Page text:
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The End Of The Oil Era?

Russia and Saudi Arabia clashed over the oil price, both trying to keep or increase their share in the market. The coronavirus outbreak was at least the official beginning of the conflict. As millions of people are in quarantine, and traveling is reduced to a

Benzinga · 03/13/2020 14:22

Russia and Saudi Arabia clashed over the oil price, both trying to keep or increase their share in the market. The coronavirus outbreak was at least the official beginning of the conflict. As millions of people are in quarantine, and traveling is reduced to a minimum, oil has faced a sharp decrease in demand. Tensions escalated when Russia decided not to extend the production cut of 1.8 million barrels a day, caused by the stated decrease in demand.

Saudi Arabia promptly reacted by announcing a production boost and offering price discounts. Both actions led to a sharp oil price decrease. Russia did not withdraw here but declared its oil industry can survive the price battle in order to keep the current market share.

What Is The Fight Really About?

The open price war between Saudi Arabia and Russia strongly hit the U.S. oil industry. WTI dropped to $31.13 per barrel, which is a decrease for $10.15 or 24.59%. International benchmark Brent crude had a similar fate. It settled at $34.36 per barrel, which is a decrease for $10.91 or 24.1%. Since there are not many options that the open price war could cause, analysts and experts are thinking that Russia is targeting the U.S. shale companies. And that is not all.

This might be an opportunity for Russia to fight back against the sanctions passed by the U.S. Among other segments, sanctions were aiming to stop Russia in completing its Nord Stream 2 pipeline. This pipeline is supposed to transport natural gas from Russia to Europe across the Baltic Sea. Many oil companies' stock was hit once the tensions escalated, like Exxon Mobile (NYSE: XOM), Chevron Corporation (NYSE: CVX), PetroChina Company, Royal Dutch Shell (NYSE: RDS-A), BP Oil (NYSE: BP), and others.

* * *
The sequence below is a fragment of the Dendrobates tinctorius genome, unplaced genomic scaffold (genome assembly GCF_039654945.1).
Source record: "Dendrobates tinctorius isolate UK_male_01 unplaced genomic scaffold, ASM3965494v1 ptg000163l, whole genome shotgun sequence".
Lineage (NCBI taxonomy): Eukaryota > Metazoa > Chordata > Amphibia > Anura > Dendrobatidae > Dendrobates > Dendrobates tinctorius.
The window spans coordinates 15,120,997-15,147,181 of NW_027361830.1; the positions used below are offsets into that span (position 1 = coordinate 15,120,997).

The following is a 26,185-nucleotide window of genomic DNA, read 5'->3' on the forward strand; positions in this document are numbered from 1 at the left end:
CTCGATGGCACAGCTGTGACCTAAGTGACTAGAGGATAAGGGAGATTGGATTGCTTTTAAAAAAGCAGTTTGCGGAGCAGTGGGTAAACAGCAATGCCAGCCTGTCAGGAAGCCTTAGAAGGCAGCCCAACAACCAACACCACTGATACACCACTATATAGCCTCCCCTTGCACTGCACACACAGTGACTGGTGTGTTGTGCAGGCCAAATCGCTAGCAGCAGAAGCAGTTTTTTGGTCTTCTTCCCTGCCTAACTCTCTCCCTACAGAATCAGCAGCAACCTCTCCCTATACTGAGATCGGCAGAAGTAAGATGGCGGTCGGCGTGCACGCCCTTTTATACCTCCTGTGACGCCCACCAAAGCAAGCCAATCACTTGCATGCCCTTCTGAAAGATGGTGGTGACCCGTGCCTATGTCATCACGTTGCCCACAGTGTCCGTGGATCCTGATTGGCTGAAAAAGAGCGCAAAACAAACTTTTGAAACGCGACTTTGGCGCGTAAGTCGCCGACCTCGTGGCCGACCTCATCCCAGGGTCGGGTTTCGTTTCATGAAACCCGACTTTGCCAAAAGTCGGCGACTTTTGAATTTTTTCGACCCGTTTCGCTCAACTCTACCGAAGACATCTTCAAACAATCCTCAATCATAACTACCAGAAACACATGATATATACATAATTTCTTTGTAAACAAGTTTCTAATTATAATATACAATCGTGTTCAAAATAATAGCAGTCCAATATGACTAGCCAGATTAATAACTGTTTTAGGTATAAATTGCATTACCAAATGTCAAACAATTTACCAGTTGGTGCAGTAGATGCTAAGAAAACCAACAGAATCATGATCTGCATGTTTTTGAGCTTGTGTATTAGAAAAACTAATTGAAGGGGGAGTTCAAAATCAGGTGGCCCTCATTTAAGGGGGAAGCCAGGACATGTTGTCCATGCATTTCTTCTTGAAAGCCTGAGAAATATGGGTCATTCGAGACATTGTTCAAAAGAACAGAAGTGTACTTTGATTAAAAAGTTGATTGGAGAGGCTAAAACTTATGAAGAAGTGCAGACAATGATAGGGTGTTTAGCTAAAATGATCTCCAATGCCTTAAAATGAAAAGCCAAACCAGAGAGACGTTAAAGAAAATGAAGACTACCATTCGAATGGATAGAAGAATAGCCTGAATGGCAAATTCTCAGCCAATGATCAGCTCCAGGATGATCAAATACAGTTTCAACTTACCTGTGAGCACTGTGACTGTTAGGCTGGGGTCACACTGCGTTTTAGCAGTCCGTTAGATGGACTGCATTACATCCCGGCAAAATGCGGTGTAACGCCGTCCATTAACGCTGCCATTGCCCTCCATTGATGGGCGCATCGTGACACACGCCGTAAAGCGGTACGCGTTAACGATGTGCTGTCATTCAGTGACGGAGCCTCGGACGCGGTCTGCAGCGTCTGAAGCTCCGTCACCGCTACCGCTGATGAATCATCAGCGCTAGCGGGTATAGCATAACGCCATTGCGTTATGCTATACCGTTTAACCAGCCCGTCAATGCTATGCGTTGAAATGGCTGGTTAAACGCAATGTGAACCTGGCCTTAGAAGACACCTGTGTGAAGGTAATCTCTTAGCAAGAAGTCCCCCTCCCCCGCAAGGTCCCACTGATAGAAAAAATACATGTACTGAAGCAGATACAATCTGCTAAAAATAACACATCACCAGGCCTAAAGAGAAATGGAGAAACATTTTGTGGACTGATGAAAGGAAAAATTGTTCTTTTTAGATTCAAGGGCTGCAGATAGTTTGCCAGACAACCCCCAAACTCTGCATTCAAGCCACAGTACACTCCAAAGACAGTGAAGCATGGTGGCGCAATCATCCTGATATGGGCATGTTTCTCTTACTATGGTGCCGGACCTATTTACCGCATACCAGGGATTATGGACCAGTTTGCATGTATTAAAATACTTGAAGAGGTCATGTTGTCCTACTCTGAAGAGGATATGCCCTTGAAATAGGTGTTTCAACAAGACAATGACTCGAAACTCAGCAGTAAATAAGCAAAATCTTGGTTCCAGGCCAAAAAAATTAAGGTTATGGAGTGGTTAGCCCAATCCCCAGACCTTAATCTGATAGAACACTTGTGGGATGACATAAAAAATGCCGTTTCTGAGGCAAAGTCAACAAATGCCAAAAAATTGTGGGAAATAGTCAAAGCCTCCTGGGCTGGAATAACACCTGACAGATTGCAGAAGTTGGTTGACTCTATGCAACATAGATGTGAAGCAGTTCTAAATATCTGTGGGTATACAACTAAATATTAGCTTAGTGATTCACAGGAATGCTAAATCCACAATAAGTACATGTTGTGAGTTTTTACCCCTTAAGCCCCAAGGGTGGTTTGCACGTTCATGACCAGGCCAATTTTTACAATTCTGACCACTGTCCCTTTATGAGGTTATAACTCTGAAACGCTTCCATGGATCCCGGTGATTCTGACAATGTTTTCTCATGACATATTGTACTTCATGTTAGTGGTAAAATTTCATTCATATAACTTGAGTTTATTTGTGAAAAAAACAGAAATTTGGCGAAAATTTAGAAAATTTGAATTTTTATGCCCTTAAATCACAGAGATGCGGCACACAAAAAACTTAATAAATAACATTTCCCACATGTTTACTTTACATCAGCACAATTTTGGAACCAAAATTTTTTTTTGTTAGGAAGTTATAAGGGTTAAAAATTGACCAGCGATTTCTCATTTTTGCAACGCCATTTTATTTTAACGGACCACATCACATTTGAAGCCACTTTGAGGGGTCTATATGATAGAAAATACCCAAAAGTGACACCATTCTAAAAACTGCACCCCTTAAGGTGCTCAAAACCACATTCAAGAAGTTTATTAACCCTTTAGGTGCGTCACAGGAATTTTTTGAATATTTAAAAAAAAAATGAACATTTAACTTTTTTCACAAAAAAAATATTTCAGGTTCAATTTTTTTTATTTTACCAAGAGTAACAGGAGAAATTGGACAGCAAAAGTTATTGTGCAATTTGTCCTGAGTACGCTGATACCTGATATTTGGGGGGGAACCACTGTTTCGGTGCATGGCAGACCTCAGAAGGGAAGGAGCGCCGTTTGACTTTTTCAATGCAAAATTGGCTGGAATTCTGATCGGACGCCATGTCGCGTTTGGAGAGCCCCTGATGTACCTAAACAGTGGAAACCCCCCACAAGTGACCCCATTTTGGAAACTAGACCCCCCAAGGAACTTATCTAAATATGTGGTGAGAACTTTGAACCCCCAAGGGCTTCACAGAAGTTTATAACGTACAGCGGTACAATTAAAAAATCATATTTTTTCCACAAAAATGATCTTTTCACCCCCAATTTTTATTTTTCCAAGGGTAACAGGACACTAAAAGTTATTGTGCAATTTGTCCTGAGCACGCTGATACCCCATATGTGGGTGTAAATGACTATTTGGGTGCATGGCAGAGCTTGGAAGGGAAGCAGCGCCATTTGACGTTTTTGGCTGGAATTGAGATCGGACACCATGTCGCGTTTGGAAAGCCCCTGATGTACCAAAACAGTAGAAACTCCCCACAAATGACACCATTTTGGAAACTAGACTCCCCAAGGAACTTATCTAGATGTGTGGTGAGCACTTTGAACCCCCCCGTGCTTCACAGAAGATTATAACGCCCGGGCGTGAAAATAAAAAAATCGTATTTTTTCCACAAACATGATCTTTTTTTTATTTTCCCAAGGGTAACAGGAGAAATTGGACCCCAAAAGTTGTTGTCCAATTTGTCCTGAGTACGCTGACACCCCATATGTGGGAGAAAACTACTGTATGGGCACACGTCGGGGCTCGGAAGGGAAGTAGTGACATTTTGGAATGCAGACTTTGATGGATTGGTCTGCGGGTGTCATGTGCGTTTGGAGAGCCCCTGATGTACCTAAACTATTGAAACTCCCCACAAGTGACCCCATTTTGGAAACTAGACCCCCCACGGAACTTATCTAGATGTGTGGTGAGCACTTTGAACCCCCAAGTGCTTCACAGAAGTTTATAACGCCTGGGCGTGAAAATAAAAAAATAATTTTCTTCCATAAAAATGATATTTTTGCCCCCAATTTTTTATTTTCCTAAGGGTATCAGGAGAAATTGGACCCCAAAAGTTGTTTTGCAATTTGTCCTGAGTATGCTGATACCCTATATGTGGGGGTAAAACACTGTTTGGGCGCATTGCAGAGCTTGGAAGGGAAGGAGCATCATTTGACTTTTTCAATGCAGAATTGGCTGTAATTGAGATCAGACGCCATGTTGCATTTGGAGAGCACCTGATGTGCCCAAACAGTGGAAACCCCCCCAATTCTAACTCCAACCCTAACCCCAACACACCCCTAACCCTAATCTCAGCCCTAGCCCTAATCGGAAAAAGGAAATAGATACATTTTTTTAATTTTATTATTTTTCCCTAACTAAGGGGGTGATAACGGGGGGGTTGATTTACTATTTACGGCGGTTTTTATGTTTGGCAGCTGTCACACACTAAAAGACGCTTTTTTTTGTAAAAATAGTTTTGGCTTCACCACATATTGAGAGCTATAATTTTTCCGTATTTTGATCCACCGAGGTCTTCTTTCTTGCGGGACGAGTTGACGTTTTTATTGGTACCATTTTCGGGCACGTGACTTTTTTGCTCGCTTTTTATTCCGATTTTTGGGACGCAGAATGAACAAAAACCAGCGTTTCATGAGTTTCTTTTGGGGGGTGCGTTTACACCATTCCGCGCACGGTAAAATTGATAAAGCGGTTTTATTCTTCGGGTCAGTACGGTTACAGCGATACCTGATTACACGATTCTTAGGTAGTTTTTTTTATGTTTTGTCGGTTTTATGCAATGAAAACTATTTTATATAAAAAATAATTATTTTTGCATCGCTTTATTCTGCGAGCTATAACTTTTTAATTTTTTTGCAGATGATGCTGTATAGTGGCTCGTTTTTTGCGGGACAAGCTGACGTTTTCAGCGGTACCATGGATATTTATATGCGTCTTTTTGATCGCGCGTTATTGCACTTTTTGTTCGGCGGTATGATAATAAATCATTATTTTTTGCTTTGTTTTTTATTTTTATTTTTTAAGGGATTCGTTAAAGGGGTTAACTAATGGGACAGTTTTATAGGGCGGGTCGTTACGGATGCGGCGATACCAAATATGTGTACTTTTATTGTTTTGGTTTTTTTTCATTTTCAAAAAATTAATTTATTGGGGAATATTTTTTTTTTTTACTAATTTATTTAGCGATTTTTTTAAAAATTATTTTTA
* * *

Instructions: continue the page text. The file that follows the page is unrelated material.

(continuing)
Exxon Mobil Corporation

Exxon Mobil had an Investor Day a week ago, where it announced some heavy spending in the following years. Its forecast is to spend $33 billion on capital spending this year, and an additional $35 billion in the following years. Having in mind the oil price collapse, it is a question of how this energy giant will be able to support such aggressive spending.

Chevron Corporation

Chevron Corporation, a $175 billion oil giant, which has one of the lowest dividends among the oil giant group, is the company with an impressive asset portfolio that can ensure good financial margins which can make substantial returns for its shareholders, a secure yield of more than 5.5%.

PetroChina

PetroChina issued the force majeure notice to at least one of its LNG suppliers and its suppliers of piped gas and suspended some liquefied natural gas (LNG) and natural gas imports. This was all characterized as a seasonal plunge in demand increased with the effect of the coronavirus outbreak.

Royal Dutch Shell

Royal Dutch Shell stock crashed around 18% on Monday. This was quite a hit for this well-known, blue-chip FTSE 100 company, all because of the oil price plunge caused by the Russian and Saudi Arabian open price war. On the other hand, this might be a nice buying opportunity.

BP Oil

As investors started ditching the energy stocks, after the oil continued to drop, BP has lost almost £20 billion of its value on Monday. BP Oil and Royal Dutch Shell pulled the FTSE 100 to one-day losses, which was not seen since the 2008 global financial crisis.

Conclusion

This open price could result in another 10% decline, or even lead to detrimental losses. This will be a big additional hit to the U.S. oil sector, as companies are already facing tough decisions like cutbacks, forced mergers, and even some bankruptcies. And let's not forget that we're talking about a non-renewable source so its future is anything but guaranteed.

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